Michigan economics professor says recession would be mild despite rising inflation
University of Michigan economist Justin Wolfers says future will be “less distressing.”
The U.S. economy has been dealing with a shortage of goods and high gas prices during the past year, leading to inflation and higher prices for goods and services.
It’s also triggered worries of an impending recession.
University of Michigan economics and public policy professor Justin Wolfers believes the inflation situation is improving.
Listen: University of Michigan professor says U.S. economy will improve in near future
“Inflation was distressing. Right now, it may still be a little distressing,” Wolfers says. “The future looks like it’s going to be a whole lot less distressing.”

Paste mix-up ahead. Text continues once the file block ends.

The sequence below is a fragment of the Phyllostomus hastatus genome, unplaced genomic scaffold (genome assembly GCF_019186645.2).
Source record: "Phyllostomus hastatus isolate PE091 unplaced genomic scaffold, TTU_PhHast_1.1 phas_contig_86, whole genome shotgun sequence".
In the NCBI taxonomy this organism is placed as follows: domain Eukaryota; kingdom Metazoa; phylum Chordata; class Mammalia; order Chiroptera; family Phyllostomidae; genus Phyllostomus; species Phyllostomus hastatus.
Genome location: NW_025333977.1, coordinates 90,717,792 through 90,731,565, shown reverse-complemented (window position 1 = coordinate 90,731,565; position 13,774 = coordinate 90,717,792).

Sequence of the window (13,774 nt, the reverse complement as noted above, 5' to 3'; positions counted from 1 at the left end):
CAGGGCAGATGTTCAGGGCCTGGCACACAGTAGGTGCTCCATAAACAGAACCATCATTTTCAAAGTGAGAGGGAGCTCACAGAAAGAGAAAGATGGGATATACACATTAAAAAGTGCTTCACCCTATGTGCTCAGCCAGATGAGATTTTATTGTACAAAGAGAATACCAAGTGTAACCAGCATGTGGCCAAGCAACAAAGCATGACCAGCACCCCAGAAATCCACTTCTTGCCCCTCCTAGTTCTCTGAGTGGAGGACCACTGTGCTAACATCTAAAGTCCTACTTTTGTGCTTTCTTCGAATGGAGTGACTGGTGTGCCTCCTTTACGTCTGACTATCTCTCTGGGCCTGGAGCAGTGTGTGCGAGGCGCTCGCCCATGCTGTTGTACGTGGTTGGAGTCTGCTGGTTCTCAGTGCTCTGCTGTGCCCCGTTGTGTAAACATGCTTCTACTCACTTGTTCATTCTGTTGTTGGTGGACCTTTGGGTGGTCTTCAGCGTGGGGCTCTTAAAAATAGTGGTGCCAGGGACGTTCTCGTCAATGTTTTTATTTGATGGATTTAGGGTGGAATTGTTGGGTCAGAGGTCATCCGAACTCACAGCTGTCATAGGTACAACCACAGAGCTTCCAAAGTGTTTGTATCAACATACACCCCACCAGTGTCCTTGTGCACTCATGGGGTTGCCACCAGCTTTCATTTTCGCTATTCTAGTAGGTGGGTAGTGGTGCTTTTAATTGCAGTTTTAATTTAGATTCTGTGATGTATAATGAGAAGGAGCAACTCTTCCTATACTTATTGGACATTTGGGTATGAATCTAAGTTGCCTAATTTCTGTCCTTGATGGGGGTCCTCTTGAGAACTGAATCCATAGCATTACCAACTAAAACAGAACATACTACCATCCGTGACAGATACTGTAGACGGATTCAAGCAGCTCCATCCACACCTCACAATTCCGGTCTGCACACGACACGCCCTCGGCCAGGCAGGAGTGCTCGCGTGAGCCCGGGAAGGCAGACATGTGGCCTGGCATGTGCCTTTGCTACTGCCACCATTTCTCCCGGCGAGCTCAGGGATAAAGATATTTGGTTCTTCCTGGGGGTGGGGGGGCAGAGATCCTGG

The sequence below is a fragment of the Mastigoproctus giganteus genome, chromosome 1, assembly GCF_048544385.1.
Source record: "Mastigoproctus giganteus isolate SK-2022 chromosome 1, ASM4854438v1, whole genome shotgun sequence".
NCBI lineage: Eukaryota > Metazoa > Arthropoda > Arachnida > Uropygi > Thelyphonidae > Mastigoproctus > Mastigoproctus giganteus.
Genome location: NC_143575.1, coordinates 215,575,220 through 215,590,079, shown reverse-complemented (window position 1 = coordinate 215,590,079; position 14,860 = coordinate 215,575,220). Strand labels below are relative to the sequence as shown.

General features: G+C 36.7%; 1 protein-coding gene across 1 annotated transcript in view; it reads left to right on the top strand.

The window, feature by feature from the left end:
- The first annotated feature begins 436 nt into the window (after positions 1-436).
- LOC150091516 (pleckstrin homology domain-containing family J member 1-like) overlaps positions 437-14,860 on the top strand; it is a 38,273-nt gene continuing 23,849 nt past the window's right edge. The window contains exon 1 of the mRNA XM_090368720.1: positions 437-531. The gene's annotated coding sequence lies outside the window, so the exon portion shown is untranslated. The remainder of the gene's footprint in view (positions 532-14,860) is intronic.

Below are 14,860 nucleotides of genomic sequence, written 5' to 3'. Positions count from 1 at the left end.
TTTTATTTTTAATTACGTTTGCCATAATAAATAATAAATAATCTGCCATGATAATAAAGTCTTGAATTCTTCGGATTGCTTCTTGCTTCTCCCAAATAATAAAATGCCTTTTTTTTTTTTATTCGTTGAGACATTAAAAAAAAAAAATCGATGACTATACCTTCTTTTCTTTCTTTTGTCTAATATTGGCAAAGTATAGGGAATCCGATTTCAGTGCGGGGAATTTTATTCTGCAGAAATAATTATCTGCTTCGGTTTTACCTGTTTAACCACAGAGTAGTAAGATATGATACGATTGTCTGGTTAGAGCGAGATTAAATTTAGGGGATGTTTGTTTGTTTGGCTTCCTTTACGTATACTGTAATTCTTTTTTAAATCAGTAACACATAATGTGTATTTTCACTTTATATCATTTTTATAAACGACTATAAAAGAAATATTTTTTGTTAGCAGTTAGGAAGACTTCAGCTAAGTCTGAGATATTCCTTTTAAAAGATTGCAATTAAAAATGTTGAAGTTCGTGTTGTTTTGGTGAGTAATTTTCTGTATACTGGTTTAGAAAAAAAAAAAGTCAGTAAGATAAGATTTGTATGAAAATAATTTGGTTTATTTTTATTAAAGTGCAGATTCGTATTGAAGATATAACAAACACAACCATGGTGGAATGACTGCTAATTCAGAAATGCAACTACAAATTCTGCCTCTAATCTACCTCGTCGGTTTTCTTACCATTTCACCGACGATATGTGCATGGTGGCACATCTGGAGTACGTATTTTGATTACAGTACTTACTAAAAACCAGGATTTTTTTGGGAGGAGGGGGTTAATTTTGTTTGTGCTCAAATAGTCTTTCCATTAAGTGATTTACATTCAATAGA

The U.S. economy added nearly 500,000 jobs over the final two months of 2022, but in recent weeks tech companies and Amazon have shed tens of thousands of workers as they back down from a pandemic-related hiring frenzy. Still, Wolfers isn’t overly concerned.
“Inflation has been coming down without unemployment rising, and so the economy may well be on a glide path to a soft landing.”
If there is a recession, Wolfers is pretty optimistic.
“If we were to fall into recession, there’s no indication it would be a severe recession,” says Wolfers. “I talk to my students, and they say, ‘Hey, man, what’s up? During my lifetime, we’ve endured two once-in-a-century economic collapses. The first due to the global financial crisis, and the second due to the pandemic. Is another once-in-a-century sort of recession coming around the corner?’ If so, hopefully, it’ll be relatively mild, and the economy will resume its momentum pretty soon.”
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